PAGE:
Reinvigorating the 'press releases are dead' debate, Amy Gahran (Contentious) argues that the press release format has outlived its limited usefulness, so organizations would do well to stop clinging to it:
"..if your goal is to reach and serve journalists, then a fact sheet is probably is a more effective and attractive vehicle than a traditional press release."
She notes hearing James Clark of Room 214, use a new term, the search release.
In a nutshell, he clarified that in most cases the core audience for a “press release” (at least, the ones his firm creates) are not journalists and editors. Rather, they’re meant for current or potential customers, investors, partners, affiliates, opinion leaders or anyone else who represents some significant connection to (or can have a significant effect on) the company.
Amy then makes a shrewd comment:
However, I do still think that the traditional press release format is generally stodgy and lacks credibility even when well written. Therefore, I think it’s even less appropriate for a general audience (or a business audience) than for an audience of journalists and editors.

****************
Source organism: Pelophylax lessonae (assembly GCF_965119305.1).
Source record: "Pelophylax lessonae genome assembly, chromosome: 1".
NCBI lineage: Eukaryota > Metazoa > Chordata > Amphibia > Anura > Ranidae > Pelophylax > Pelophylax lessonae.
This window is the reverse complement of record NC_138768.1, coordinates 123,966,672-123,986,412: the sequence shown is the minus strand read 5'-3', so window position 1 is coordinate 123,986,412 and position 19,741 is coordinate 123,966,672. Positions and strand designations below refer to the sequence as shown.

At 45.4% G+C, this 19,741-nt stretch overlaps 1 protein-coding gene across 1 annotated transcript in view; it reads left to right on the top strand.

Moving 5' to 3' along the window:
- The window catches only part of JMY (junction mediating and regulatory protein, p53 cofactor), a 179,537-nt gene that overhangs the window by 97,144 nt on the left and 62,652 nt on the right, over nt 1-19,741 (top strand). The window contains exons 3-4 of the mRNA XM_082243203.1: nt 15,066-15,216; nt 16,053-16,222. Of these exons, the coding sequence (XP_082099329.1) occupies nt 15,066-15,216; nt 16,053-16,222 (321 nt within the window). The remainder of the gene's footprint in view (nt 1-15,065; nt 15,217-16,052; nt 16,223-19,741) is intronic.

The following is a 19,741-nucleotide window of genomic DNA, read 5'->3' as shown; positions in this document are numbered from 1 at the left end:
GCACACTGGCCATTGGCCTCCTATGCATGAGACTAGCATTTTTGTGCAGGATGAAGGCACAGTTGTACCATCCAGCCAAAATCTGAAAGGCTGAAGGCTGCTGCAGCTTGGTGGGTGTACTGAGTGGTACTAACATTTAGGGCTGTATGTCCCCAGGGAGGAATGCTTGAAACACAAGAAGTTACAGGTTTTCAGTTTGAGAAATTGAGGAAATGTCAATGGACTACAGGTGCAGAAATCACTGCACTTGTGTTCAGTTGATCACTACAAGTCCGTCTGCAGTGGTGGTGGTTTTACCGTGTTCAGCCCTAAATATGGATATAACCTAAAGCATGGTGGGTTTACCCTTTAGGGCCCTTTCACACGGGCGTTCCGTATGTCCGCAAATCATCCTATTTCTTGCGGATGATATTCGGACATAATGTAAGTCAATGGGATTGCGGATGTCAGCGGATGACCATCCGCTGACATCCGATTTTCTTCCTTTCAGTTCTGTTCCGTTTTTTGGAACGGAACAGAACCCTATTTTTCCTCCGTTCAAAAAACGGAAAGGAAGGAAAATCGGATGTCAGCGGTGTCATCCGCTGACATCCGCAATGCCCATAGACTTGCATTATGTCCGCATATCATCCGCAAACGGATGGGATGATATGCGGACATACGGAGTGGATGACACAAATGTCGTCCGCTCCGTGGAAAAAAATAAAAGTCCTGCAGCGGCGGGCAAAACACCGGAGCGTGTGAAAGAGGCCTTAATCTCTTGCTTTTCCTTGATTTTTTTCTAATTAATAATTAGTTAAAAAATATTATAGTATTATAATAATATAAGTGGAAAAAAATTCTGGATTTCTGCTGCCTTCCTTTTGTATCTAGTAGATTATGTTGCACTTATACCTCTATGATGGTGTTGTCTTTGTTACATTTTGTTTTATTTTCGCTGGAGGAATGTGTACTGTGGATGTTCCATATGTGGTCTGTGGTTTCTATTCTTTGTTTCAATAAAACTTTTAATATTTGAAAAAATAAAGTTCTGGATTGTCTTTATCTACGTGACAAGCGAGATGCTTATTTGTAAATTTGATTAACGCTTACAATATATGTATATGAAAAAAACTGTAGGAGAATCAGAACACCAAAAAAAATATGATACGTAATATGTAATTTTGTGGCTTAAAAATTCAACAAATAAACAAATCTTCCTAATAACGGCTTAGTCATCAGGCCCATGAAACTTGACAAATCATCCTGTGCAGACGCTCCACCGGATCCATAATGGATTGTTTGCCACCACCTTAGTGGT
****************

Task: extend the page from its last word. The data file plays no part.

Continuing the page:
But where does this all take us? Here, apparently...
...if you’re trying to connect with a different or wider audience directly via online media, then just try publishing an article rather than a release. Make sure it includes whatever info people would need to follow up (contact, links, etc.). Be transparent about who it’s coming from. And please, please make it engaging and relevant to the audience’s perspective – NOT stodgy.
So, unless I am badly misunderstanding something, the argument has gone all the way back to the 'cut out the middle men, PR is dead' territory!!!
For me there is a great danger that some PR blog evangelists are forgetting that although interactivity is exciting and stimulating, for a lot of people gathering information is a relatively passive experience. Search releases might be useful - as long as someone is sufficiently motivated to search for them. Likewise, an interesting article on a blog or other platform over which the PR has control, might be desirable - as long as somebody chances upon it and is tempted to read.
But, from my perspective, it would be a reckless PR who chose to confine their messages only to those who are actively looking for that information.
One of the great joys of a British Sunday is that we can spend hours reading quality newspapers packed with informative articles - about things we never knew we were interested in!
We depend on teams of journalists to do the hunting for us.
Better news releases, yes. An end to sloppy targeting and fluff, yes.
But dispense with well-targeted news releases that anticipate the news values of relevant publications?
Not for a long time yet.